Libyan oil production back up to 700,000 bpd, Frac sand prices rising
Click here to see this email online.
Oil Price  

No OPEC Deal Extension Without Cut From Iran

Dear Member,
  Upgrade to premium
Why upgrade?
Greetings from London.

Oil prices fell this week on oversupply concerns and while certain OPEC members have shown interest in extending the current deal, a new deal is far from certain.

Urgent: Before we take a look at this week’s data, we would like to inform you that we've just published a special report on a breakthrough technology in solar. This report along with several other reports will turn you into an expert in the rapidly growing and dynamic solar power industry. Find out how you can consistently make money from investing in renewable energy. This report is exclusively available to our Energy & Resource Insider members - We have temporarily extended our $49 per year offer for this service. Click here to find out more.

Friday, March 24, 2017

Oil prices fell slightly this week on another crude inventory build in the U.S., although the report was slightly tempered by another decline in gasoline stocks. 

Saudi Arabia’s credit rating cut. Fitch Ratings
slashed Saudi Arabia’s credit rating by one notch to A+ from AA- over concerns about public finances. The downgrade comes as Saudi Arabia and other major oil producers struggle with the dilemma of allowing oil prices to sink lower or make painful production cuts in order to keep prices elevated. Fitch also questioned whether or not the proposed economic reforms in Riyadh will be implemented. “The scale of the reform agenda risks overwhelming the government’s administrative capacity,” Fitch said.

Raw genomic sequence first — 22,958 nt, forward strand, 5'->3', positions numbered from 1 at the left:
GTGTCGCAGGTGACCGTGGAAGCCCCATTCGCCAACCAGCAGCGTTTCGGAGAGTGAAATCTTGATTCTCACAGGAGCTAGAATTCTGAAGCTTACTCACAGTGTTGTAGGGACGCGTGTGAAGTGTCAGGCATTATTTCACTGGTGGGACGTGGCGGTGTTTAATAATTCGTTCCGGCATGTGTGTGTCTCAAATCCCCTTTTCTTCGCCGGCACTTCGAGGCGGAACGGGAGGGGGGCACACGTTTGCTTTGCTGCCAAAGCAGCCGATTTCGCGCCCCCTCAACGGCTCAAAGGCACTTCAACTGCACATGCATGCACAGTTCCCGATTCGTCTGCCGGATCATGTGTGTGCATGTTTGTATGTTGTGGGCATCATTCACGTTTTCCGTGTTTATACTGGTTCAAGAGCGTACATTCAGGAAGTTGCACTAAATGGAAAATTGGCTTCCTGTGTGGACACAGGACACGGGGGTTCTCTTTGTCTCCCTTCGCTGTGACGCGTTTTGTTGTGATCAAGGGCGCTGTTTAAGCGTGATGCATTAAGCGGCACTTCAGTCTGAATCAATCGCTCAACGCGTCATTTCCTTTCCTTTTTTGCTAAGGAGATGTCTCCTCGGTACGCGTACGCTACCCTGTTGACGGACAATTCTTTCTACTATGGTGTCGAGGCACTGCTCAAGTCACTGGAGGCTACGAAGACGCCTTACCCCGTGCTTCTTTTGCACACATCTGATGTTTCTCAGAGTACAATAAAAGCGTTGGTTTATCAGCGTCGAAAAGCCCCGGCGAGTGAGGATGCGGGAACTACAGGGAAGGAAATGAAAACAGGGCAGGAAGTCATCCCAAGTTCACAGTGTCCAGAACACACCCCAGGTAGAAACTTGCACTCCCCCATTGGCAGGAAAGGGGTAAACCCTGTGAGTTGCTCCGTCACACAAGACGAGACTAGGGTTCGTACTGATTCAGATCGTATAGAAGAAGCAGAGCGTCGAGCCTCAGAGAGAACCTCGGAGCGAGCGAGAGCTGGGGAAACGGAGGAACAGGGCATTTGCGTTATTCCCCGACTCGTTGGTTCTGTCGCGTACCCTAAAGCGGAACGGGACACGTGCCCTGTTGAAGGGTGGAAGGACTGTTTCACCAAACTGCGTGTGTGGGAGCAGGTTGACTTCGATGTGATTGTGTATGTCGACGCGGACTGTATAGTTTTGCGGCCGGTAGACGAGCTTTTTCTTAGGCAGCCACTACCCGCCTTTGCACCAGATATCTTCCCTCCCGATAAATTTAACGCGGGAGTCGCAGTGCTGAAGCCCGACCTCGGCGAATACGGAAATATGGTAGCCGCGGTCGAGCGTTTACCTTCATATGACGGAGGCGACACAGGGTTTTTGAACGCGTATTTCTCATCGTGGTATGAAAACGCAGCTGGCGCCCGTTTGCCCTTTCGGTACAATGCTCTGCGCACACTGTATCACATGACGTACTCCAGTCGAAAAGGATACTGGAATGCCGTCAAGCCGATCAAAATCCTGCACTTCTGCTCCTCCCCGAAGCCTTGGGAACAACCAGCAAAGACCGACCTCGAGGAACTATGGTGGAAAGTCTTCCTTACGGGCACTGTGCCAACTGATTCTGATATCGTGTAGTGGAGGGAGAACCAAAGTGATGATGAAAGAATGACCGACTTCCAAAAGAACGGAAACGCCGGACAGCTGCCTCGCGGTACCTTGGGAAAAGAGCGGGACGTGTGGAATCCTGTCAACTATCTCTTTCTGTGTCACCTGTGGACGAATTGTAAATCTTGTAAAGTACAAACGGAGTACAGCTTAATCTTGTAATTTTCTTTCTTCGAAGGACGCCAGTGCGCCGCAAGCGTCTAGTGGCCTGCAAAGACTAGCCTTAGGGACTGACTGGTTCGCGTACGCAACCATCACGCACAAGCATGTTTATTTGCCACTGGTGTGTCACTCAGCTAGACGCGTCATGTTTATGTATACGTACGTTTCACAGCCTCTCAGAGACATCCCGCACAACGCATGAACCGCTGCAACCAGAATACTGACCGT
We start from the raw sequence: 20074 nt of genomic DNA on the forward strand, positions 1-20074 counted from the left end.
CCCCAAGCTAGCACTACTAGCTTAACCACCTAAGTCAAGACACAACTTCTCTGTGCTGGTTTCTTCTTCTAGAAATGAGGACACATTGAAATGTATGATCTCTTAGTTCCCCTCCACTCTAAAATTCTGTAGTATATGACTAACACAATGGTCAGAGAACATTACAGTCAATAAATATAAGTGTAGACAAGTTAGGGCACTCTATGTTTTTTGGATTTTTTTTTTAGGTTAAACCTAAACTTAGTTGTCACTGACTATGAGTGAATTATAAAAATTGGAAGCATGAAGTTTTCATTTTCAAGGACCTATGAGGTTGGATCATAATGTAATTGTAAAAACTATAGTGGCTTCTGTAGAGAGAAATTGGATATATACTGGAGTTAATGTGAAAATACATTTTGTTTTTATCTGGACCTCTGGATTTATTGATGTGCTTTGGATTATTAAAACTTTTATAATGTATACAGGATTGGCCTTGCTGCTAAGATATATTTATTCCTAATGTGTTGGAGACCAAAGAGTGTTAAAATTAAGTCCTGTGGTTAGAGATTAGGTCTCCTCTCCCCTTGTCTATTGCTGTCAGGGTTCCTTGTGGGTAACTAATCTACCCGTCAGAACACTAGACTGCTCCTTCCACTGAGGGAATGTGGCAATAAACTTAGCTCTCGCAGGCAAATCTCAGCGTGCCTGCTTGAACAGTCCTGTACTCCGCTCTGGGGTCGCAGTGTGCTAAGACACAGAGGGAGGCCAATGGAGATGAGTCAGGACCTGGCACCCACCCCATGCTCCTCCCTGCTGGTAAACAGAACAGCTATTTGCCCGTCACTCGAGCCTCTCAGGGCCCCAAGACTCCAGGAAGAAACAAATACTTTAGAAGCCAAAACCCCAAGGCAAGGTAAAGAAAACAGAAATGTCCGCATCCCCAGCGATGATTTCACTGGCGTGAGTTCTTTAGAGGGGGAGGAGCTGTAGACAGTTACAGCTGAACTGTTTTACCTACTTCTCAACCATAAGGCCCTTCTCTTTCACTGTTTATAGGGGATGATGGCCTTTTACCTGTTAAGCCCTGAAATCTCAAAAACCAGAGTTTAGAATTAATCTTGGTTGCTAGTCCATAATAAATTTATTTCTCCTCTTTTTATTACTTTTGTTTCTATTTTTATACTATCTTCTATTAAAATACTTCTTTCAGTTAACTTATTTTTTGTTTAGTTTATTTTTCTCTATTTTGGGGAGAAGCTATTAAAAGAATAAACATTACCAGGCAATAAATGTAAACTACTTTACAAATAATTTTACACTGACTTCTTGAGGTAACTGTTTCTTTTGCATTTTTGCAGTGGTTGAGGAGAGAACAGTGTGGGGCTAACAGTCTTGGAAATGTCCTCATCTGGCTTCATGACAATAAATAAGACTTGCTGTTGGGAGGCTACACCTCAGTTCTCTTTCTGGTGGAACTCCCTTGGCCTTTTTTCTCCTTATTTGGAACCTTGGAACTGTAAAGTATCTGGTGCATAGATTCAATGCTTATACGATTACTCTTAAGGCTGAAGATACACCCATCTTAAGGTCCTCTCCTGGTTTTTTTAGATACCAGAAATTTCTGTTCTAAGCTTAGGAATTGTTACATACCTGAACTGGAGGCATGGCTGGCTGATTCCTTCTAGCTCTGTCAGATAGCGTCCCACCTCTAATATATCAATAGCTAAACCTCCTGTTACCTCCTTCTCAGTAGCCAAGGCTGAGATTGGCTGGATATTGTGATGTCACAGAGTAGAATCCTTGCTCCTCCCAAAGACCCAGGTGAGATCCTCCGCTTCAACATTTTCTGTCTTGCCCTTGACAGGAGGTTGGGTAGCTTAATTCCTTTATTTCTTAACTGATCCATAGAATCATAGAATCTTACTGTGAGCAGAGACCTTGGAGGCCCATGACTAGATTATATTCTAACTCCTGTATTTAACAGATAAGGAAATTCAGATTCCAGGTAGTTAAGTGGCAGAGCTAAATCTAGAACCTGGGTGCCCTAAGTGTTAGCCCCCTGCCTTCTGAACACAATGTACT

Saudi Arabia might demand Iran cutback if OPEC is to extend deal. Speculation about whether or not OPEC will extend its production cut deal for another six months will be one of the most significant variables affecting oil prices in the short run. S&P Global Platts
reports that Saudi Arabia might only agree to an extension if Iran agrees to cut its production, something that it did not have to do as part of the initial deal. Iran agreed to a cap on production slightly higher than its October baseline for the January to June period, but Saudi Arabia is growing tired of taking on the bulk of the sacrifice for the market adjustment and might stipulate that other countries make a larger sacrifice if the deal is to be extended through the end of the year.  

OPEC meets in Kuwait to assess progress. OPEC officials are huddling in Kuwait this weekend to gauge the health of the oil market and figure out next steps. They won’t make any decisions until May at least, but they will likely discuss the painfully slow pace of market adjustment. A survey of 13 oil market analysts by
Bloomberg concludes that OPEC has little choice but to continue their production cuts. “They’ll probably think they need to grin and bear it longer,” Citi’s Ed Morse said. “The glue that bound them together to begin with, which was higher prices, is the glue that will continue to bind them together.”